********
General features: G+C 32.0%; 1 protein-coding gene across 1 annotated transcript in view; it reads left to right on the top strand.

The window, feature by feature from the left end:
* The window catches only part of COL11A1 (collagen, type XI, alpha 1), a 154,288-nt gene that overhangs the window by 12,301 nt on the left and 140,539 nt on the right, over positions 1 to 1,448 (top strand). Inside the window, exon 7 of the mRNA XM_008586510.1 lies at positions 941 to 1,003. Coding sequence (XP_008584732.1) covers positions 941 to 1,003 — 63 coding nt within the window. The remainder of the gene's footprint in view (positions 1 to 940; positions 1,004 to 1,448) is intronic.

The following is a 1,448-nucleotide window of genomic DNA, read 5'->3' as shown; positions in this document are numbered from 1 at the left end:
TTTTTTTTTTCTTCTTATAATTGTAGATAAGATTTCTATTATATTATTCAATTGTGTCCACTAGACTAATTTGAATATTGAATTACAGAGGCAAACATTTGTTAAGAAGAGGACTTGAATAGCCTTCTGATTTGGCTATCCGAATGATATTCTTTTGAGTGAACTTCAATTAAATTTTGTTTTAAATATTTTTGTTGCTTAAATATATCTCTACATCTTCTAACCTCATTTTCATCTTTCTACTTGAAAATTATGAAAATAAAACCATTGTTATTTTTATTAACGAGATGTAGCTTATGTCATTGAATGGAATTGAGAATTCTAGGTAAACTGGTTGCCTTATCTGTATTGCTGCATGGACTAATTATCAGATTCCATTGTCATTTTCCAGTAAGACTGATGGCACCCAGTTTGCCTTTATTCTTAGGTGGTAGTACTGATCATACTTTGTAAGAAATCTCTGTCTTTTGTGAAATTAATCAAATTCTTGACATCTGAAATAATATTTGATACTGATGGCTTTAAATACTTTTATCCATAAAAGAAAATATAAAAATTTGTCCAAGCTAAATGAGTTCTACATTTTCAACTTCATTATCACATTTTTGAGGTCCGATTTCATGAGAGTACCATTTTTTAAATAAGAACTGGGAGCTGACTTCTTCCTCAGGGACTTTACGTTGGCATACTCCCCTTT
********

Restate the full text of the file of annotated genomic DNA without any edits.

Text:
General features: G+C 32.0%; 1 protein-coding gene across 1 annotated transcript in view; it reads left to right on the top strand.

The window, feature by feature from the left end:
* The window catches only part of COL11A1 (collagen, type XI, alpha 1), a 154,288-nt gene that overhangs the window by 12,301 nt on the left and 140,539 nt on the right, over positions 1 to 1,448 (top strand). Inside the window, exon 7 of the mRNA XM_008586510.1 lies at positions 941 to 1,003. Coding sequence (XP_008584732.1) covers positions 941 to 1,003 — 63 coding nt within the window. The remainder of the gene's footprint in view (positions 1 to 940; positions 1,004 to 1,448) is intronic.

The following is a 1,448-nucleotide window of genomic DNA, read 5'->3' as shown; positions in this document are numbered from 1 at the left end:
TTTTTTTTTTCTTCTTATAATTGTAGATAAGATTTCTATTATATTATTCAATTGTGTCCACTAGACTAATTTGAATATTGAATTACAGAGGCAAACATTTGTTAAGAAGAGGACTTGAATAGCCTTCTGATTTGGCTATCCGAATGATATTCTTTTGAGTGAACTTCAATTAAATTTTGTTTTAAATATTTTTGTTGCTTAAATATATCTCTACATCTTCTAACCTCATTTTCATCTTTCTACTTGAAAATTATGAAAATAAAACCATTGTTATTTTTATTAACGAGATGTAGCTTATGTCATTGAATGGAATTGAGAATTCTAGGTAAACTGGTTGCCTTATCTGTATTGCTGCATGGACTAATTATCAGATTCCATTGTCATTTTCCAGTAAGACTGATGGCACCCAGTTTGCCTTTATTCTTAGGTGGTAGTACTGATCATACTTTGTAAGAAATCTCTGTCTTTTGTGAAATTAATCAAATTCTTGACATCTGAAATAATATTTGATACTGATGGCTTTAAATACTTTTATCCATAAAAGAAAATATAAAAATTTGTCCAAGCTAAATGAGTTCTACATTTTCAACTTCATTATCACATTTTTGAGGTCCGATTTCATGAGAGTACCATTTTTTAAATAAGAACTGGGAGCTGACTTCTTCCTCAGGGACTTTACGTTGGCATACTCCCCTTT